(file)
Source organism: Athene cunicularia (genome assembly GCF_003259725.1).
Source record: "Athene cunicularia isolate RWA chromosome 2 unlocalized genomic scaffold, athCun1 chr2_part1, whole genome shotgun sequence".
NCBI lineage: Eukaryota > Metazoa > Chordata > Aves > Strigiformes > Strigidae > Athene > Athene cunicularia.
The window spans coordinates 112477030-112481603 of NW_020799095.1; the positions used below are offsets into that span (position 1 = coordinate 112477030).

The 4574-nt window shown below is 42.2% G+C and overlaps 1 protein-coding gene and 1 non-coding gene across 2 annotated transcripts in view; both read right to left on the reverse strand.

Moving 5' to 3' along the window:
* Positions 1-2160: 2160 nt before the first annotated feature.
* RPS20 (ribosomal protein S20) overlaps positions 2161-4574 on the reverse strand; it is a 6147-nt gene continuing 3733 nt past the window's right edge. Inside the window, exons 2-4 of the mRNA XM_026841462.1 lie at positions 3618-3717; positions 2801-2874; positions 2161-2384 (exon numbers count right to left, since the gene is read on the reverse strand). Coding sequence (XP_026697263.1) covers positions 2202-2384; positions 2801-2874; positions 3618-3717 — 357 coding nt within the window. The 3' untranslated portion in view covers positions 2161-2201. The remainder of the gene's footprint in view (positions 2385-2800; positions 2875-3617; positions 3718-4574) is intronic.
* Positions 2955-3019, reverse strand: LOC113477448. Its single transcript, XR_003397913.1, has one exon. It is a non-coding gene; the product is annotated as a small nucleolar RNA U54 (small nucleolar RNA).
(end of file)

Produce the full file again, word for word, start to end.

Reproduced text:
Source organism: Athene cunicularia (genome assembly GCF_003259725.1).
Source record: "Athene cunicularia isolate RWA chromosome 2 unlocalized genomic scaffold, athCun1 chr2_part1, whole genome shotgun sequence".
NCBI lineage: Eukaryota > Metazoa > Chordata > Aves > Strigiformes > Strigidae > Athene > Athene cunicularia.
The window spans coordinates 112477030-112481603 of NW_020799095.1; the positions used below are offsets into that span (position 1 = coordinate 112477030).

The 4574-nt window shown below is 42.2% G+C and overlaps 1 protein-coding gene and 1 non-coding gene across 2 annotated transcripts in view; both read right to left on the reverse strand.

Moving 5' to 3' along the window:
* Positions 1-2160: 2160 nt before the first annotated feature.
* RPS20 (ribosomal protein S20) overlaps positions 2161-4574 on the reverse strand; it is a 6147-nt gene continuing 3733 nt past the window's right edge. Inside the window, exons 2-4 of the mRNA XM_026841462.1 lie at positions 3618-3717; positions 2801-2874; positions 2161-2384 (exon numbers count right to left, since the gene is read on the reverse strand). Coding sequence (XP_026697263.1) covers positions 2202-2384; positions 2801-2874; positions 3618-3717 — 357 coding nt within the window. The 3' untranslated portion in view covers positions 2161-2201. The remainder of the gene's footprint in view (positions 2385-2800; positions 2875-3617; positions 3718-4574) is intronic.
* Positions 2955-3019, reverse strand: LOC113477448. Its single transcript, XR_003397913.1, has one exon. It is a non-coding gene; the product is annotated as a small nucleolar RNA U54 (small nucleolar RNA).